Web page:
Rhianne holds an MA in Creative Writing from The University of Manchester. She adores music, animals and eating, in no particular order. She thinks humans are wonderfully weird. You can find more of her poetry and general musings over at rhianne-writes.tumblr.com.
She is crucified against cardboard
with stomach cruelly exposed.
I am surprised how easy it is
to cut through skin. I try not
to think about the vulnerability
of my own pale flesh.
The intricate mess glistens beneath.
Intestine, liver, stomach, kidney,
spleen… Not neatly arranged
like textbook diagrams. The scent
of death fills me, threatening to empty me out.
Is this how we would smell? I am lucky
not to know the answer.
Exposed insides reveal
harsh simplicity. The guts are
only a tangle of tubes, the brain
a lump of cells, the heart
a bag of muscle. I cannot find
the signs of how she moved,
how she thought,
or how she felt.
In the end
there is only meat.
Beth Davies is a poet from Sheffield, studying at Durham. She is the editor of The Gentian journal and part of Durham University Slam Team. Her work has appeared in Pulp Poets Press, The Kindling, PUSH and multiple anthologies.
The artist who exhibited a seven-foot black velvet cock
in the gents’ toilets at the junction of Park Row
and Woodland Road
and the not yet ex-husband, his knickerless mistress
fogging the lift’s mirrored walls
in the multi-storey car park
and the scrag cuts and mullets in double denim
all exploratory hands and tentative tongues
round the back of the ice rink
never knew that the ground beneath their feet
this hill rising up under tarmac was once called
but the bay trees pot-bound in terracotta
valerian seeded in cracks in walls
the buddleia thrusting through gaps in railings
feel the pulsing through their roots
the longing for stories to tell themselves
recreate old echoes.
Deborah Harvey’s poems have been widely published and broadcast on Radio 4’s Poetry Please. Her four collections are published by Indigo Dreams, the most recent being The Shadow Factory (2019). She is co-director of The Leaping Word poetry consultancy.
from his day long tour
with the school band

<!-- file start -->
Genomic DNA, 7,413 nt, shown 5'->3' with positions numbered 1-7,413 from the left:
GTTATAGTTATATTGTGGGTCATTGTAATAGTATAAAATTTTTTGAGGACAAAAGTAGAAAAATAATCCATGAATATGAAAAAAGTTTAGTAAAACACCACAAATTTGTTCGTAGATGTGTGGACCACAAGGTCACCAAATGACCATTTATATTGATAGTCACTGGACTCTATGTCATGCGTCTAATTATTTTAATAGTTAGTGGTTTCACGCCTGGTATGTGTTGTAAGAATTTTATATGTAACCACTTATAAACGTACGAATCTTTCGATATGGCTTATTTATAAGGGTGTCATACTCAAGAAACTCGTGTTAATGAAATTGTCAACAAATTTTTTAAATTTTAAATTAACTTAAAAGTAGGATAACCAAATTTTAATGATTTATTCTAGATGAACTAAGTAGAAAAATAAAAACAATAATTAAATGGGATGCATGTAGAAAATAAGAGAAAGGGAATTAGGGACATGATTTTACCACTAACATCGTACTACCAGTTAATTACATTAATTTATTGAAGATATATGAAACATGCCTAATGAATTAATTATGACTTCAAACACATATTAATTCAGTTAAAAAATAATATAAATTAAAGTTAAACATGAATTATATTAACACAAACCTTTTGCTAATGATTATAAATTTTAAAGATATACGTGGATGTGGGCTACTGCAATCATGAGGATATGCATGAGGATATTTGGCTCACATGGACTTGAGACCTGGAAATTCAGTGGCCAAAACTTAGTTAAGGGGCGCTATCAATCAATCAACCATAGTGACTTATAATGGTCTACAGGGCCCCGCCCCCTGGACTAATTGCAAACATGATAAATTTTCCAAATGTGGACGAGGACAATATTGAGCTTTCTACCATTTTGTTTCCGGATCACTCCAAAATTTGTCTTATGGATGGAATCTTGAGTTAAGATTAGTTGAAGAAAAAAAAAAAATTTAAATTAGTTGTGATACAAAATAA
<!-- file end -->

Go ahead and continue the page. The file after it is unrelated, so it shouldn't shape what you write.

he takes a warm shower
and rests his tired head
in my lap
I watch his eyelids tremble
a powder of moss
the telltale wisps
of fine down
his eleven year old lip
still my baby for now
nestled against me
hands like possum paws
cupped in mine
like they used to curl
in the pads of my palms
at one, at four
I want to shift my leg
relieve the discomfort
of pins and needles
but I don’t want to wake him
lest he shuffle away
displace the completeness
of this moment
if the sixth grade mums
are to be believed
I cannot be sure
that back from band tour
he will still want
the warmth of my lap
Oormila Vijayakrishnan Prahlad is a Australian artist, poet, and pianist of Indian heritage. She’s a member of the North Shore Poetry Project and Authora Australis. Her works have been published in several literary journals in Australia, US, and the UK.
fold your arms
on the desk
rest your head
and go to sleep
dream yourself clever
dream yourself good
dream yourself grown up
remembering this day
of shocks and tears
and bright red cheeks
this friendless day
when you waited it out
then looked at the sun
because it was forbidden
because it was impossible
because it was an idea
smiling and obvious
smiles will blind you
but ideas can heal
Robin is a lecturer in Acting and Performance at Queen Margaret University, Edinburgh. He has had work published in many UK literary journals and poetry magazines, including – Magma, Iota, The Rialto, South, Other Poetry, Dream Catcher, The Interpreter’s House, Brittle Star, The Edinburgh Review, Chapman and Envoi. He has had three collections of poetry published by Cinnamon Press, Wales. The titles are – ‘Ready Made Bouquets’ (2007), ‘Myself and Other Strangers’ (2015) and ‘Backstage in Paradise’ (2019).
The flat below is rented out to angels
who pass us in the hallway, quickstep
down the stairs to fetch up wine crates
overfilled with books: The Cuckoo’s Egg,
Critical Path, The Unseen Hand. They shift
furniture at night, slap each other’s flesh,
whistling the kettle, guffaw like riled chimps
at Friends. Their incense haunts the corridor
with feathers lost from duvets until the call
to move again. We’ll force the lock to check
for char or shrine or scrap or monument.
Hilary Watson lives in S Wales. She has recently been published in The Interpreter’s House, Butcher’s Dog, Impossible Archetype and The Emma Press Anthology of Contemporary Gothic Verse. She loves dogs & beautiful bookshops @poetryhilary http://www.hilarywatson.co.uk